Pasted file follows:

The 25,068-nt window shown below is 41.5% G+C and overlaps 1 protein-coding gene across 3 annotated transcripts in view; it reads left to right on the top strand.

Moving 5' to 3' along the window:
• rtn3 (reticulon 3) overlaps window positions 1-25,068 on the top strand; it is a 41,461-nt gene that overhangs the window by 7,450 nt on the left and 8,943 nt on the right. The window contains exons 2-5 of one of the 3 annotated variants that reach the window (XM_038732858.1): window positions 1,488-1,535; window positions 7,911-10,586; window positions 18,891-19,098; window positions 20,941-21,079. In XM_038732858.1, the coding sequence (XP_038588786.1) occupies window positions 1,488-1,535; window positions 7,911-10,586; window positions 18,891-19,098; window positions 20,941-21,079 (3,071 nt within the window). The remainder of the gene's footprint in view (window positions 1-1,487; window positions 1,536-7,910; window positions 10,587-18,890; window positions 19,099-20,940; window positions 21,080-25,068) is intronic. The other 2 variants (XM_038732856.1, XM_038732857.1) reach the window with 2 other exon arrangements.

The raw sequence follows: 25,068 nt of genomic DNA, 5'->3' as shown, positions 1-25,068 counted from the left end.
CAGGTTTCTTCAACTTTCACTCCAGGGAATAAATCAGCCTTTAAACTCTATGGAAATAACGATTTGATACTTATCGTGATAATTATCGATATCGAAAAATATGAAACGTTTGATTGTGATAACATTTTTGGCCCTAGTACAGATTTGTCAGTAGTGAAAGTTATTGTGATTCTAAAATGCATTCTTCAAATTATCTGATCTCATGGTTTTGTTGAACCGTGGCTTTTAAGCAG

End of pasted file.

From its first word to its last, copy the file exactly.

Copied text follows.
The 25,068-nt window shown below is 41.5% G+C and overlaps 1 protein-coding gene across 3 annotated transcripts in view; it reads left to right on the top strand.

Moving 5' to 3' along the window:
• rtn3 (reticulon 3) overlaps window positions 1-25,068 on the top strand; it is a 41,461-nt gene that overhangs the window by 7,450 nt on the left and 8,943 nt on the right. The window contains exons 2-5 of one of the 3 annotated variants that reach the window (XM_038732858.1): window positions 1,488-1,535; window positions 7,911-10,586; window positions 18,891-19,098; window positions 20,941-21,079. In XM_038732858.1, the coding sequence (XP_038588786.1) occupies window positions 1,488-1,535; window positions 7,911-10,586; window positions 18,891-19,098; window positions 20,941-21,079 (3,071 nt within the window). The remainder of the gene's footprint in view (window positions 1-1,487; window positions 1,536-7,910; window positions 10,587-18,890; window positions 19,099-20,940; window positions 21,080-25,068) is intronic. The other 2 variants (XM_038732856.1, XM_038732857.1) reach the window with 2 other exon arrangements.

The raw sequence follows: 25,068 nt of genomic DNA, 5'->3' as shown, positions 1-25,068 counted from the left end.
CAGGTTTCTTCAACTTTCACTCCAGGGAATAAATCAGCCTTTAAACTCTATGGAAATAACGATTTGATACTTATCGTGATAATTATCGATATCGAAAAATATGAAACGTTTGATTGTGATAACATTTTTGGCCCTAGTACAGATTTGTCAGTAGTGAAAGTTATTGTGATTCTAAAATGCATTCTTCAAATTATCTGATCTCATGGTTTTGTTGAACCGTGGCTTTTAAGCAG